If information on the decryption is available to any other party , then If information on the decryption is available to any other party,
protection is required. then protection is necessary. In particular, protection is necessary
if any protocol event allows any other party to conclude that
decryption was successful. Such events include replies and returning
signed receipts.
3. Methods Of Protection 3. Methods Of Protection
This section describes five protective measures that senders and This section describes five protective measures that senders and
recipients of messages can use to protect themselves from "small- recipients of messages can use to protect themselves from "small-
subgroup" attacks. subgroup" attacks.
Implementers should note that some of the procedures described in
this section may be the subject of patents or pending patents.
3.1 Public Key Validation 3.1 Public Key Validation
This method is described in Section 2.1.5 of [x942], and its description This method is described in Section 2.1.5 of [RFC2631], and its
is repeated here. If this method is used, it should be used to validate description is repeated here. If this method is used, it should be
public keys of the other party prior to computing the shared secret ZZ. used to validate public keys of the other party prior to computing
The public key to be validated is y. the shared secret ZZ. The public key to be validated is y.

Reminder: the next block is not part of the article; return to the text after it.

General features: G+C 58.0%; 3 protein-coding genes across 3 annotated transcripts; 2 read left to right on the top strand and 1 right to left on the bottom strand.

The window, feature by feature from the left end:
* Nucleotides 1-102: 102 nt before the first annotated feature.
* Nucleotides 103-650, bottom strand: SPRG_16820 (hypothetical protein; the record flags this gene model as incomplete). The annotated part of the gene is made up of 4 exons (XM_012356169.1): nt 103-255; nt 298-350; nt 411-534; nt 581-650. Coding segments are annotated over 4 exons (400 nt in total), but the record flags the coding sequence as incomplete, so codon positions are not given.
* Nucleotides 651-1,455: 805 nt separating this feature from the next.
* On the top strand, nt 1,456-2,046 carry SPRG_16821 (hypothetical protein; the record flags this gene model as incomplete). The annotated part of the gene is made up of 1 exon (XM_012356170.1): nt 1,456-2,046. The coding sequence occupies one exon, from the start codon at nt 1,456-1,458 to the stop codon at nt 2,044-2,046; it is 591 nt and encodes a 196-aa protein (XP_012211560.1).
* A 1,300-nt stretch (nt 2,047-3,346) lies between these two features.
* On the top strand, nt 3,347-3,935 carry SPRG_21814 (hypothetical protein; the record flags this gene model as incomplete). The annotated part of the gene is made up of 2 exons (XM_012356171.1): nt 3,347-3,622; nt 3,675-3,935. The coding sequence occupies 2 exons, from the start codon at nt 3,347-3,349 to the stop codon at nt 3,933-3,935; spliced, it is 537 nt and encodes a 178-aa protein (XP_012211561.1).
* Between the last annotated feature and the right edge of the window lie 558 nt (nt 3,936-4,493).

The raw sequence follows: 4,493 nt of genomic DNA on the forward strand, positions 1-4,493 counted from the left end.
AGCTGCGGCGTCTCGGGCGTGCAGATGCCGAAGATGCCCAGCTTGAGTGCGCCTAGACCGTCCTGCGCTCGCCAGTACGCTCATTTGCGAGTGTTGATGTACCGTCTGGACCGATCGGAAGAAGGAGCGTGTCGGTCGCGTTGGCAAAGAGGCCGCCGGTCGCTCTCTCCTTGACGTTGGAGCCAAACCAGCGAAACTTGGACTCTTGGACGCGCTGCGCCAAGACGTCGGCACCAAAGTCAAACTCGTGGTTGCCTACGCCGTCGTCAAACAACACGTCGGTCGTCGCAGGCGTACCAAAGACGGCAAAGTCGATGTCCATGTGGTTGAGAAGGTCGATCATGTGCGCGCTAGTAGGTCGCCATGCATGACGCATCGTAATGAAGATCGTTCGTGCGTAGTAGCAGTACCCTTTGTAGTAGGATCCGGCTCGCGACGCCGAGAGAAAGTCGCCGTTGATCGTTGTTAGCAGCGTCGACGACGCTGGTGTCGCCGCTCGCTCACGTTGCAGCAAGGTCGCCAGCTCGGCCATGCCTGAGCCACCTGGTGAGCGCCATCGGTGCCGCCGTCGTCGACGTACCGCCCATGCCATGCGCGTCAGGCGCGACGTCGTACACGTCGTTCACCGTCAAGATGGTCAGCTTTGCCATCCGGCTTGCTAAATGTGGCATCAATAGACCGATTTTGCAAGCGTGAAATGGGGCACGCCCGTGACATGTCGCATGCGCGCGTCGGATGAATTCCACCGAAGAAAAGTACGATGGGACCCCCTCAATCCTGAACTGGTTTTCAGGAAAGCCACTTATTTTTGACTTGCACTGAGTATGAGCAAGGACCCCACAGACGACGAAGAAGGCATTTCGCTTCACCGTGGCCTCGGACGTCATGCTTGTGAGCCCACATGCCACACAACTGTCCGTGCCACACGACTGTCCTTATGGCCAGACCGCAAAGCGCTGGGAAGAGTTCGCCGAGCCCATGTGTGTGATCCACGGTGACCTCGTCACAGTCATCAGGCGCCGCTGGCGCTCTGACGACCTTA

1. Verify that y lies within the interval [2,p-1]. If it does not, 1. Verify that y lies within the interval [2,p-1]. If it does not,
the key is invalid. the key is invalid.
2. Compute y^q mod p. If the result == 1, the key is valid. 2. Compute y^q mod p. If the result == 1, the key is valid.
Otherwise the key is invalid. Otherwise the key is invalid.
Note that this procedure may be subject to pending patents.
3.2 CA Performs Public Key Validation 3.2 CA Performs Public Key Validation
The Certification Authority (CA) could perform the Public Key Validation The Certification Authority (CA) could perform the Public Key
method described in Section 3.1 prior to signing and issuing a Validation method described in Section 3.1 prior to signing and
certificate containing a Diffie-Hellman public key. In this way, any issuing a certificate containing a Diffie-Hellman public key. In
party using the public key can be assured that a trusted third party has this way, any party using the public key can be assured that a
already performed the key validation process. This method is only trusted third party has already performed the key validation process.
viable for static public keys. When Static-Static Diffie-Hellman is This method is only viable for static public keys. When Static-
employed, both the sender and recipient are protected when the CA has Static Diffie-Hellman is employed, both the sender and recipient are